Posts in US Supreme Court


In both theories of indirect patent infringement (i.e., inducement of patent infringement and contributory infringement), the patent owner must show that the defendant knew its activities were infringing. If the defendant can prove that it did not have …

Continue Reading

The issue considered by the Supreme Court was whether a good faith belief of patent invalidity is a defense to a claim of induced infringement. In a 6-2 decision written by Justice Kennedy, the Supreme Court ruled that belief …

Continue Reading

There was a split in the circuit courts as to what effect a TTAB decision will have, and this depends heavily upon where the litigation is happening. The weight of a TTAB decision will vary depending on the jurisdiction, …

Continue Reading

The United States Court of Appeals for the Federal Circuit has had a very long love affair with de novo review, a standard whereby the reviewing appellate court can simply do whatever they want without giving any deference to …

Continue Reading

Truthfully, the Supreme Court decision in Alice can only be described as an intellectually bankrupt. The Supreme Court never once used the word “software” in its decision. The failure to mention software a single time is breathtaking given that …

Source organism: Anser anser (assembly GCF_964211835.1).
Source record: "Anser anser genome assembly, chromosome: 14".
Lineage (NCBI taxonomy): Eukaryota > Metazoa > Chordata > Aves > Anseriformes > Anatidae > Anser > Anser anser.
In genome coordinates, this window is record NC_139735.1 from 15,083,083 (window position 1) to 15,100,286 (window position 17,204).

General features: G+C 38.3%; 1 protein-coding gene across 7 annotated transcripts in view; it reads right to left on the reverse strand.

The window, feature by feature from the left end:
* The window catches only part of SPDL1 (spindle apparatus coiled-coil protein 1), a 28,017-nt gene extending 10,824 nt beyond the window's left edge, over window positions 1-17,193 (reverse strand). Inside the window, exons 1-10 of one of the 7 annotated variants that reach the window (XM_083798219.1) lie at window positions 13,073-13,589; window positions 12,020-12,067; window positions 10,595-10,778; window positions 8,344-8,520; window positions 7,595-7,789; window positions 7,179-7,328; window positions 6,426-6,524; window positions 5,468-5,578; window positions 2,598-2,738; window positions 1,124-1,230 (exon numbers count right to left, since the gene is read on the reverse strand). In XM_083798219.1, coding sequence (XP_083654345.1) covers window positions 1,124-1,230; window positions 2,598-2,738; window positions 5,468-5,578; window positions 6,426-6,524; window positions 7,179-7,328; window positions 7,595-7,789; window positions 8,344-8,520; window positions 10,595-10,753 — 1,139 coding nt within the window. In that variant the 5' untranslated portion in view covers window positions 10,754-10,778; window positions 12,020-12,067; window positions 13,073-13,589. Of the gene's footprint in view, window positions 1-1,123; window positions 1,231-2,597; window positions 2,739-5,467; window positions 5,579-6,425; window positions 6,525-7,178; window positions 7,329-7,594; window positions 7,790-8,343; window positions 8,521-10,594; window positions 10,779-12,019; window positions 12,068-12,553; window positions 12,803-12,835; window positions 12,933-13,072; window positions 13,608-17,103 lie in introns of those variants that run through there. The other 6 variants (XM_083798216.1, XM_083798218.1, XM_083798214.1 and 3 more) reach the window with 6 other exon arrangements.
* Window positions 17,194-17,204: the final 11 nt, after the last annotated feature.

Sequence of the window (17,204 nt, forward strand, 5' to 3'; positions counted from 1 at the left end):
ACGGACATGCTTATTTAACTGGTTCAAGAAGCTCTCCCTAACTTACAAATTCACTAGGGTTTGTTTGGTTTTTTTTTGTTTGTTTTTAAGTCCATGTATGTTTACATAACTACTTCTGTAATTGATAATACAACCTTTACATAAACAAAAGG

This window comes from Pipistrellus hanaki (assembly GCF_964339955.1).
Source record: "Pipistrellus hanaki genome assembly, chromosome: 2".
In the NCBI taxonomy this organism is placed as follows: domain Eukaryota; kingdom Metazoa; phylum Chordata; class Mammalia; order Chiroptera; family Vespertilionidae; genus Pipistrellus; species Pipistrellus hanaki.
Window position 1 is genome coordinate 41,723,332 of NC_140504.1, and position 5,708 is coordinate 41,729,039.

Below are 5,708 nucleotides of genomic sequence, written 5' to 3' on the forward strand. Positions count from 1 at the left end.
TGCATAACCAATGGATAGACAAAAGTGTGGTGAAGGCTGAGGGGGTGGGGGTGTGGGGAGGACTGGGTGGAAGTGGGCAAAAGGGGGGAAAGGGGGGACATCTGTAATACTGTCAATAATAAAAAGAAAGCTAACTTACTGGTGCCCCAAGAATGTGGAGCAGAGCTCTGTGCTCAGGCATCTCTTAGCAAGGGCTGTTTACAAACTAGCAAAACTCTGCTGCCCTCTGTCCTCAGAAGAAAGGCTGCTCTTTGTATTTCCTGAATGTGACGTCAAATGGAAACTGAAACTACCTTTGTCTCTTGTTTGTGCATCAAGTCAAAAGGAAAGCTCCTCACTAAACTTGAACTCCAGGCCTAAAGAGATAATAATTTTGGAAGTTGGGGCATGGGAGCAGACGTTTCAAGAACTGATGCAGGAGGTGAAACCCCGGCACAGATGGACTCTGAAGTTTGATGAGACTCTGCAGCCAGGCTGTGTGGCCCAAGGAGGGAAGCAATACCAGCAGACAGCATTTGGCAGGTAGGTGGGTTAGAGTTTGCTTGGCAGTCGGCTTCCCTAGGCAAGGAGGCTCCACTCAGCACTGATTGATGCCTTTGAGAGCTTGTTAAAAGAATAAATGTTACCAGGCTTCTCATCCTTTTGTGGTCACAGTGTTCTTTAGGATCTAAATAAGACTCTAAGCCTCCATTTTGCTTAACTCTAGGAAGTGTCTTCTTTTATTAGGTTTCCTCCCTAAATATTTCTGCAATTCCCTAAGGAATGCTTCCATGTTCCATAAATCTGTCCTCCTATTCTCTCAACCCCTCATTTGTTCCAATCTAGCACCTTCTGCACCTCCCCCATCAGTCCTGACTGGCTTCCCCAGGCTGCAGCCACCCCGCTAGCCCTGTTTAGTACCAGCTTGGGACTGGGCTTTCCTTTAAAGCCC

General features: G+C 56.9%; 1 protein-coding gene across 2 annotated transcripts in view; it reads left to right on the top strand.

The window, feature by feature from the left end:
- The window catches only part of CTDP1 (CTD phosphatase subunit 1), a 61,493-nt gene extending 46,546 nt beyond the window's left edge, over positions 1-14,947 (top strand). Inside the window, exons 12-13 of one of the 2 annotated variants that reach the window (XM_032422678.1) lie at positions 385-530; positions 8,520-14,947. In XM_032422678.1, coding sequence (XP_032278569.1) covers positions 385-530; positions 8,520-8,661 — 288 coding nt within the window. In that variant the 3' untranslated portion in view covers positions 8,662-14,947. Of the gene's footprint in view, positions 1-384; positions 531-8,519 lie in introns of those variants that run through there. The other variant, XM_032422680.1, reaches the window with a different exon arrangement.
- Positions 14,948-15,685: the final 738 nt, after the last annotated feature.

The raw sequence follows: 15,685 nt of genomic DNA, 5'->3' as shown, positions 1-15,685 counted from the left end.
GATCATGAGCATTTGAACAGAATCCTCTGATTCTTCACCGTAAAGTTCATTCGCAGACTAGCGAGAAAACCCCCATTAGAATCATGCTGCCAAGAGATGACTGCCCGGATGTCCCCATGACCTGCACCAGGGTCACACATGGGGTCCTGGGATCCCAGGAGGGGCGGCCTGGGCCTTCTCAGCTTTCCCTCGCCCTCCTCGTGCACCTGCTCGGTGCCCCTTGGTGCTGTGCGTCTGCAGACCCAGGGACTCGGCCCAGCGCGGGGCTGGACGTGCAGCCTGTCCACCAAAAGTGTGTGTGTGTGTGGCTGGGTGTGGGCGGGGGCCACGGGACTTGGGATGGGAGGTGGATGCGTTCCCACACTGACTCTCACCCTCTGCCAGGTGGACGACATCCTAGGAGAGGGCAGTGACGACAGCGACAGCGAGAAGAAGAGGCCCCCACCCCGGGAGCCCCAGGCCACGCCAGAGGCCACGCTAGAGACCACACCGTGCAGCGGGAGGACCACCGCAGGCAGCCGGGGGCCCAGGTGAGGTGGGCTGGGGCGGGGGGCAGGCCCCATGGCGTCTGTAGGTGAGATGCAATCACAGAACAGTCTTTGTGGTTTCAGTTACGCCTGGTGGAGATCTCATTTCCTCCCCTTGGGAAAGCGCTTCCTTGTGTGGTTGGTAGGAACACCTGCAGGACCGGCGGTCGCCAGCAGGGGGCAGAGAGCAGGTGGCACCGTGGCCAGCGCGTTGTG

Continue Reading

The Supreme Court held that the machine-or-transformation test is not the sole test for patent eligibility under §101, and that the Federal Circuit erred when it ruled that it was the singular test to determine whether an invention is patentable …

Continue Reading

The unfortunate reality is the United States is no longer the most favorable jurisdiction for innovators. There has been a full assault on patent rights that started at least as early as 2005. Ever since we have seen proposed legislative …

Continue Reading

Our Judicial Mount Olympus pays, at best, lip-service to Chakrabarty’s observation that, in enacting 35 U.S.C. § 101 in 1952, Congress chose the statutory classes (in Chakrabarty, referring specifically to “composition” and “manufacture” but which would be equally applicable to “…

Continue Reading

Simply stated, strong patent rights are an absolute prerequisite for a high tech economy.... With a steep and significant erosion of patent rights and a horribly uncompetitive corporate tax structure the future for high tech companies in the United …

Continue Reading

Judge Michel: "[I]t’s bad news at least for the reason that it will create total chaos. No one will know what is eligible and what is not eligible so there will be no predictability, no consistency, and …

Continue Reading

A troubling aspect of the analysis in the Alice opinion is the suggestion that an invention, once patent eligible, can become patent ineligible simply based on the passage of time and public adoption. Dialogue in the oral argument as …

Continue Reading

The Supreme Court’s Alice decision has again left the IP bar without a clear, repeatable test to determine when exactly a software (or computer-implemented) claim is patentable versus being simply an abstract idea “free to all men and …

Continue Reading